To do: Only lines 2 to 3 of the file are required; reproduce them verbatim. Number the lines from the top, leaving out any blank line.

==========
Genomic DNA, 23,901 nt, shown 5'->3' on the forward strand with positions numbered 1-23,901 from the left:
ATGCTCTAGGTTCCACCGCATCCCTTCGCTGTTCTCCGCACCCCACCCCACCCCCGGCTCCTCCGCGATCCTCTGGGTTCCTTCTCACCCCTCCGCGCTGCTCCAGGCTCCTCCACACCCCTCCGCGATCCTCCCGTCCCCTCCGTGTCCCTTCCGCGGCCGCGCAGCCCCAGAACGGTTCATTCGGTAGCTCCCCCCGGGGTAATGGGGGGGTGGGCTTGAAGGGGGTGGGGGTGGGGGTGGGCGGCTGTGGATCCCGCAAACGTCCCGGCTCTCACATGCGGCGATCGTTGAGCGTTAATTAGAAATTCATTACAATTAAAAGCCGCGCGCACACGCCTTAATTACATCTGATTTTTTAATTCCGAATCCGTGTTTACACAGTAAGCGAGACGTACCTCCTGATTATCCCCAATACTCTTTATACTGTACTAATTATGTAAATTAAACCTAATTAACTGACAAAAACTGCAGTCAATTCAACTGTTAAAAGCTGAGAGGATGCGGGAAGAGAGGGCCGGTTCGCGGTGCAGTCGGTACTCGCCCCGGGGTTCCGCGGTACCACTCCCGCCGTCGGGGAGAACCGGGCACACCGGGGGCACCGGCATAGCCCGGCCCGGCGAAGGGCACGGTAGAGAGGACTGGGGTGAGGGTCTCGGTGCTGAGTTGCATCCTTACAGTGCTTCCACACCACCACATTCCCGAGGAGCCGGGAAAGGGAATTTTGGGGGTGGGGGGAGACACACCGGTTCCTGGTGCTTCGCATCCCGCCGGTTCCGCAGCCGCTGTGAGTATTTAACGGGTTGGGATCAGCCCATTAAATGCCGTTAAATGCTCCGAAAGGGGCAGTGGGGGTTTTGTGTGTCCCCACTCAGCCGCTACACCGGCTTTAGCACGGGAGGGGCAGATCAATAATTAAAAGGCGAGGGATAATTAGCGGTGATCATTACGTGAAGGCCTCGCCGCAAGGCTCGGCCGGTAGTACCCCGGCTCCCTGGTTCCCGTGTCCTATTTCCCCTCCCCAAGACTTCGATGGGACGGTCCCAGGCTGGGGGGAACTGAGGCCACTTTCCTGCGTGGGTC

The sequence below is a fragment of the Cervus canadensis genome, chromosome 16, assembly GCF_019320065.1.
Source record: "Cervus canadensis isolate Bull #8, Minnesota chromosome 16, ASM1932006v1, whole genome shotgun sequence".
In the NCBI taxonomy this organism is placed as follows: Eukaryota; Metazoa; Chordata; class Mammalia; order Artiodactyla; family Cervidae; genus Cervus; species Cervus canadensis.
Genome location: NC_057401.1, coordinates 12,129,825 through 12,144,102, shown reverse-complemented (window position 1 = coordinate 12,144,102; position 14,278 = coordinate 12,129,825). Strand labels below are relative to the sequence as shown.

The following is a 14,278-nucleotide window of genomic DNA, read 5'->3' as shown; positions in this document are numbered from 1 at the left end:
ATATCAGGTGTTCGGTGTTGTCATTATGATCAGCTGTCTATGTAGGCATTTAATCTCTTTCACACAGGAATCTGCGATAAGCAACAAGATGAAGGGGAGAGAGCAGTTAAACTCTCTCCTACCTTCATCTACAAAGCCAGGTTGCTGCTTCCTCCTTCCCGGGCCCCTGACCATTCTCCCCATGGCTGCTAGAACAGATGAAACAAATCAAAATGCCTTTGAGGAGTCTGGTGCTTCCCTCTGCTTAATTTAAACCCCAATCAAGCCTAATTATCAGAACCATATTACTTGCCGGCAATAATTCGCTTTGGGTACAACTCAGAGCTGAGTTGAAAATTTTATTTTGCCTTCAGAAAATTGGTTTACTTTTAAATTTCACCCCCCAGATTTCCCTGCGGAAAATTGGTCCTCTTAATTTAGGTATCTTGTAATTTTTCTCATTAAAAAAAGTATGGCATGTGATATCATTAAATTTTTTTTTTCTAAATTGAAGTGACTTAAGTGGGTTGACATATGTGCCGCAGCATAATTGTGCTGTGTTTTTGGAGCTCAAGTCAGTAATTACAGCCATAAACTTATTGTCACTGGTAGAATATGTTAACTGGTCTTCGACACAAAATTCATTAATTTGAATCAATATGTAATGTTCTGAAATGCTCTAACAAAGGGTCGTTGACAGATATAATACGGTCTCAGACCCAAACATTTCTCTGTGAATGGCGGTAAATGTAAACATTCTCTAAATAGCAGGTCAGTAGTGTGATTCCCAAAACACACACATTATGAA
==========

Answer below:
ATGCTCTAGGTTCCACCGCATCCCTTCGCTGTTCTCCGCACCCCACCCCACCCCCGGCTCCTCCGCGATCCTCTGGGTTCCTTCTCACCCCTCCGCGCTGCTCCAGGCTCCTCCACACCCCTCCGCGATCCTCCCGTCCCCTCCGTGTCCCTTCCGCGGCCGCGCAGCCCCAGAACGGTTCATTCGGTAGCTCCCCCCGGGGTAATGGGGGGGTGGGCTTGAAGGGGGTGGGGGTGGGGGTGGGCGGCTGTGGATCCCGCAAACGTCCCGGCTCTCACATGCGGCGATCGTTGAGCGTTAATTAGAAATTCATTACAATTAAAAGCCGCGCGCACACGCCTTAATTACATCTGATTTTTTAATTCCGAATCCGTGTTTACACAGTAAGCGAGACGTACCTCCTGATTATCCCCAATACTCTTTATACTGTACTAATTATGTAAATTAAACCTAATTAACTGACAAAAACTGCAGTCAATTCAACTGTTAAAAGCTGAGAGGATGCGGGAAGAGAGGGCCGGTTCGCGGTGCAGTCGGTACTCGCCCCGGGGTTCCGCGGTACCACTCCCGCCGTCGGGGAGAACCGGGCACACCGGGGGCACCGGCATAGCCCGGCCCGGCGAAGGGCACGGTAGAGAGGACTGGGGTGAGGGTCTCGGTGCTGAGTTGCATCCTTACAGTGCTTCCACACCACCACATTCCCGAGGAGCCGGGAAAGGGAATTTTGGGGGTGGGGGGAGACACACCGGTTCCTGGTGCTTCGCATCCCGCCGGTTCCGCAGCCGCTGTGAGTATTTAACGGGTTGGGATCAGCCCATTAAATGCCGTTAAATGCTCCGAAAGGGGCAGTGGGGGTTTTGTGTGTCCCCACTCAGCCGCTACACCGGCTTTAGCACGGGAGGGGCAGATCAATAATTAAAAGGCGAGGGATAATTAGCGGTGATCATTACGTGAAGGCCTCGCCGCAAGGCTCGGCCGGTAGTACCCCGGCTCCCTGGTTCCCGTGTCCTATTTCCCCTCCCCAAGACTTCGATGGGACGGTCCCAGGCTGGGGGGAACTGAGGCCACTTTCCTGCGTGGGTC

The sequence below is a fragment of the Cervus canadensis genome, chromosome 16, assembly GCF_019320065.1.